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Published July 2011 | Submitted
Journal Article Open

Hawaii, Boundary Layers and Ambient Mantle-Geophysical Constraints


Recent high-resolution seismic observations and geodynamic calculations suggest that mid-plate swells and volcanoes are plausibly controlled by processes and materials entirely in the upper boundary layer (<220 km depth) of the mantle rather than by deep-seated thermal instabilities. The upper boundary layer (BL) of the mantle is fertile enough, hot enough and variable enough to provide the observed range of temperatures and compositions of mid-plate magmas, plus it is conveniently located to easily supply these. Seismic data show that the outer ~220 km of the mantle is heterogeneous, anisotropic and has a substantially superadiabatic vertical temperature gradient. This is the shear, and thermal, BL of the upper mantle. It is usually referred to as the 'asthenosphere' and erroneously thought of as simply part of the well-mixed 'convecting mantle'. Because it supports both a shear and a thermal gradient, the lower portions are hot and move slowly with respect to the surface and can be levitated and exposed by normal plate tectonic processes, even if not buoyant. The nature of BL anisotropy is consistent with a shear-induced laminated structure with aligned melt-rich lenses. The two polarizations of shear waves travel at different velocities, V_(SV) and V_(SH), and they vary differently with depth. V_(SH) is mainly sensitive to the temperature gradient and indicates a high thermal gradient to 220 km depth. V_(SV) is mainly sensitive to melt content. The depth of the minimum isotropic shear velocity, V_s, under young plates occurs near 60 km and this rapidly increases to 150 km under older oceanic plates, including Hawaii; 150 km may represent the depth of isostatic compensation for swells and the source of tholeiiic basalt magmas. The high-velocity seismic lid thickens as the square-root of age across the entire Pacific, but the underlying mantle is not isothermal; average sub-ridge mantle is colder, by various measures, than mid-plate mantle. Ambient mantle potential temperature at depth under the central Pacific may be ~200°C higher, without deep mantle plume input, than near spreading ridges. This is consistent with bathymetry and seismic velocities and the temperature range of non-ridge magmas. Some of the thinnest and, in terms of traditional interpretations, hottest transition zones (TZ; ~410–650 km depth) are under hotspot-free areas of western North America, Greenland, Europe, Russia, Brazil and India. The lowest seismic velocity regions in the upper mantle BL are under young oceanic plates, back-arc basins and hotspot-free areas of California and the Pacific and Indian oceans. Cold slabs may displace hotter material out of the TZ but geophysical data, and geodynamic simulations, do not require deeper sources. Magmas extracted from deep in a thick conduction layer are expected to be hotter than shallower oceanic ridge magmas and more variable in temperature. Mid-plate magmas appear to represent normal ambient mantle at depths of ~150 km, rather than very localized very deep upwellings. Shear-driven upwellings from the base of the BL explain mid-plate magmatism and its association with fracture zones and anomalous anisotropy, and the persistence of some volcanic chains and the short duration of others. The hotter deeper part of the surface BL is moving at a fraction of the plate velocity and is sampled only where sheared or displaced upwards by tectonic structures and processes that upset the usual stable laminar flow. If mid-plate volcanoes are sourced in the lower half of the BL, between 100 and 220 km depth, or below, then they will appear to define a relatively fixed reference system and the associated temperatures will increase with depth of magma extraction. Lithospheric architecture and stress control the locations of volcanoes, not localized thermal anomalies or deep mantle plumes.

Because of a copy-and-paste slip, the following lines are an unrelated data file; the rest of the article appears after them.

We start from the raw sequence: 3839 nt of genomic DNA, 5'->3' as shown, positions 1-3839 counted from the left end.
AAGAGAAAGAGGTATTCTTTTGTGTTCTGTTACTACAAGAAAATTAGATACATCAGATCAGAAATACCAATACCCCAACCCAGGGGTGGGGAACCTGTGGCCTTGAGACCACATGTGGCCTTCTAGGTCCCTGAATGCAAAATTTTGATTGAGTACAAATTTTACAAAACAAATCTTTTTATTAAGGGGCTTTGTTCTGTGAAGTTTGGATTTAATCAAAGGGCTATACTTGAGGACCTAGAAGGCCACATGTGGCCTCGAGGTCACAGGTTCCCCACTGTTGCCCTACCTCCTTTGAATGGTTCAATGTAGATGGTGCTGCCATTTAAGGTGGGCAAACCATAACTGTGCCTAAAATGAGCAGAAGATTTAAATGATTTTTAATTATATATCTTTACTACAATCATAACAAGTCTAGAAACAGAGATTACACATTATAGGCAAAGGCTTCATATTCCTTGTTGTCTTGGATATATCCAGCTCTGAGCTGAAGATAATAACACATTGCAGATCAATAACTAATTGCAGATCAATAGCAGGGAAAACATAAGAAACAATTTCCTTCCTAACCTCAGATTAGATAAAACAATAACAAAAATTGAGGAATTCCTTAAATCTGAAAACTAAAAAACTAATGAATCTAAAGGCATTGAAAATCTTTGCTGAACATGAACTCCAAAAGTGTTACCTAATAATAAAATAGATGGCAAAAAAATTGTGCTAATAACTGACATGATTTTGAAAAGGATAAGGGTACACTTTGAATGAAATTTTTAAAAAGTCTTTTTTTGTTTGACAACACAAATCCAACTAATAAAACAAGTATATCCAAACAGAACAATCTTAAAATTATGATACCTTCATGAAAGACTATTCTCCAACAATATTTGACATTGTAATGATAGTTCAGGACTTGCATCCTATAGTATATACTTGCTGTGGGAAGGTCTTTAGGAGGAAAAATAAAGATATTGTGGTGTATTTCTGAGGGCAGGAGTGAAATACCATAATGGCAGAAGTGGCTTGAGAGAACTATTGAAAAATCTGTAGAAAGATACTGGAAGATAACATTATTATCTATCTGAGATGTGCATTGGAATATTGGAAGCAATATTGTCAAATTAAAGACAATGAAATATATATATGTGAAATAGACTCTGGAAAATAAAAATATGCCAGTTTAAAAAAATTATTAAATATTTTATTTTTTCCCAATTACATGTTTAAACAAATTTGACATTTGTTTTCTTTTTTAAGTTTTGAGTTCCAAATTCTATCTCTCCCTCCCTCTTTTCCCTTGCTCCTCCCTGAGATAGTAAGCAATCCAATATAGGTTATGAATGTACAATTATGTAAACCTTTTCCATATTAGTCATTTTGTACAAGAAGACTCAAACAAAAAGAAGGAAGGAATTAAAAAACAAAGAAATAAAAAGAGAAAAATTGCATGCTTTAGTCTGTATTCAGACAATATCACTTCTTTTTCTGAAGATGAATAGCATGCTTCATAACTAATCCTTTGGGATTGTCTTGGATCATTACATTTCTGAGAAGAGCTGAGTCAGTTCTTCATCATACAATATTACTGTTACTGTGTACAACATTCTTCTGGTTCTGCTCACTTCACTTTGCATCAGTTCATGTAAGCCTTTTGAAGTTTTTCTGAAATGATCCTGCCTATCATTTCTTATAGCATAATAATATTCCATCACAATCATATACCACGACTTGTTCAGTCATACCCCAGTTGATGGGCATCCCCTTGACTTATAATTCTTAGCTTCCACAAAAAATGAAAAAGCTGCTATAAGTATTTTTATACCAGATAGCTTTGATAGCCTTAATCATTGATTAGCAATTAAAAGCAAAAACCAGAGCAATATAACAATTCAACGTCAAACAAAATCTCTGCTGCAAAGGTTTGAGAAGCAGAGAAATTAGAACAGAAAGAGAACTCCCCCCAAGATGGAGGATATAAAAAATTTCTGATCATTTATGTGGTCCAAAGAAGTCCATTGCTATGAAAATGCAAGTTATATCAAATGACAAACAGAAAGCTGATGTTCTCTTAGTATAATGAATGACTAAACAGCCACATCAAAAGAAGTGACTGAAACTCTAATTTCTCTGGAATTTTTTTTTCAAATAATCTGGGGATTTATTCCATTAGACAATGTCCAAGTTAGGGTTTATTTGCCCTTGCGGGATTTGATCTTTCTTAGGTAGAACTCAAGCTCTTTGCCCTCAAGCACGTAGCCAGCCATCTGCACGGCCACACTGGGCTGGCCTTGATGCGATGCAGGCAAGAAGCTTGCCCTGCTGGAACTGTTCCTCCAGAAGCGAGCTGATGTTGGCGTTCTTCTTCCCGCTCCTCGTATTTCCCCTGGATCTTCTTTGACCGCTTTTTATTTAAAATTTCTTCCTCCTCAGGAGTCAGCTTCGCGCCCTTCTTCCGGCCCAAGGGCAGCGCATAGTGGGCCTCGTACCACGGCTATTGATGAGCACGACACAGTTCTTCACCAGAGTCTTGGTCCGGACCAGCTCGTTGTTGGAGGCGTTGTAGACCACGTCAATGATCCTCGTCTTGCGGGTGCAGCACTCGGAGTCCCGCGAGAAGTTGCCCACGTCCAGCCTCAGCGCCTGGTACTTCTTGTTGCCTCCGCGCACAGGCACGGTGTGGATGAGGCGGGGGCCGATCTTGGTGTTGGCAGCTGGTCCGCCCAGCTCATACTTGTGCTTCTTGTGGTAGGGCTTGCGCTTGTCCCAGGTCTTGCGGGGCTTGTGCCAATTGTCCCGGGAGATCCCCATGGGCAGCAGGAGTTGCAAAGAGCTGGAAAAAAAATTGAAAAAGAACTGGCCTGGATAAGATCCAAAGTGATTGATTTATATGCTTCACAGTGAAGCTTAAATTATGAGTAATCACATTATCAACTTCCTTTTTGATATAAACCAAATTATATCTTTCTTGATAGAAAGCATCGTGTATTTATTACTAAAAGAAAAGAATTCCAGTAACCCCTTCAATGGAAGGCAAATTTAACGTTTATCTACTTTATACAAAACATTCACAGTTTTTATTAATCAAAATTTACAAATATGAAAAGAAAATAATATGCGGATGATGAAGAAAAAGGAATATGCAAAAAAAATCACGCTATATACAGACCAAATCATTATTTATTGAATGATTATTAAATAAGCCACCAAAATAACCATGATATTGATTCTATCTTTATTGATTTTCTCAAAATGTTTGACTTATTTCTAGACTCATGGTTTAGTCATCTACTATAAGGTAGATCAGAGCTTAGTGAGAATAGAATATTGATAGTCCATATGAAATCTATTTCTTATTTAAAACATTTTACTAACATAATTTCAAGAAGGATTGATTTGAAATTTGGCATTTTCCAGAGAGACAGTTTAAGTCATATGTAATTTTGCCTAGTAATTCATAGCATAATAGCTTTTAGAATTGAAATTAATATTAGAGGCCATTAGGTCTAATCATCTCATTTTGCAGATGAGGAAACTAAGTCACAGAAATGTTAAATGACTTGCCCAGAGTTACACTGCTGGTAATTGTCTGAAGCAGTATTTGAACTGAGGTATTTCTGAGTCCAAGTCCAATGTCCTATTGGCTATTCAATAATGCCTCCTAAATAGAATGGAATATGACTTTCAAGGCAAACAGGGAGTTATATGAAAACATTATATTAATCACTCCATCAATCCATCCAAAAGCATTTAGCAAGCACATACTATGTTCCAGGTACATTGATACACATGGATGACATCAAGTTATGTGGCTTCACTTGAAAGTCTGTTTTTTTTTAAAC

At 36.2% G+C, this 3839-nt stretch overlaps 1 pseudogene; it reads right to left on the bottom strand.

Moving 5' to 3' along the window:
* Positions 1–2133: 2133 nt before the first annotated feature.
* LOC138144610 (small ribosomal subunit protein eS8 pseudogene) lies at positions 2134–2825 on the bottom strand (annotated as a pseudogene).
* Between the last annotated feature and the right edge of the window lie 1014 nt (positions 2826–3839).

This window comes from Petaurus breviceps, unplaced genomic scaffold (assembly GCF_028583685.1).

Additional Information

© The Author 2010. Published by Oxford University Press. Received August 13, 2009; Accepted October 14, 2010. First published online: December 2, 2010. Yaoling Niu suggested that I contribute this tribute to Peter Wyllie; he also generously provided an important manuscript, in advance of publication. I thank Nobu Shimizu for an insightful review and for pointing out errors in an early draft. Marjorie Wilson provided useful editorial opinions about format, references and seismology, and she suggested a discussion based on Wolbern et al. (2008) and Wolfe et al. (2009). Cin-Ty Lee, Warren Hamilton and Jim Natland commented on early versions of the paper. I thank Dean Presnall and Robert Stern for reviews of various drafts and for clarifying discussions and insights about petrology and mantle temperatures, but they are not responsible for any petrological errors in the paper. I am grateful to G. Fitton, K. Putirka and M. Lustrino for helpful comments. Adam Dziewonski, Jeannot Trampert and John Evans reviewed the seismological sections. I recognize Peter Wyllie's pioneering efforts in combining petrology and geophysics. His work on the effects of CO2 was early proof that 'red' regions in tomographic images do not require high absolute temperatures, and that water is not the only important volatile in the mantle.

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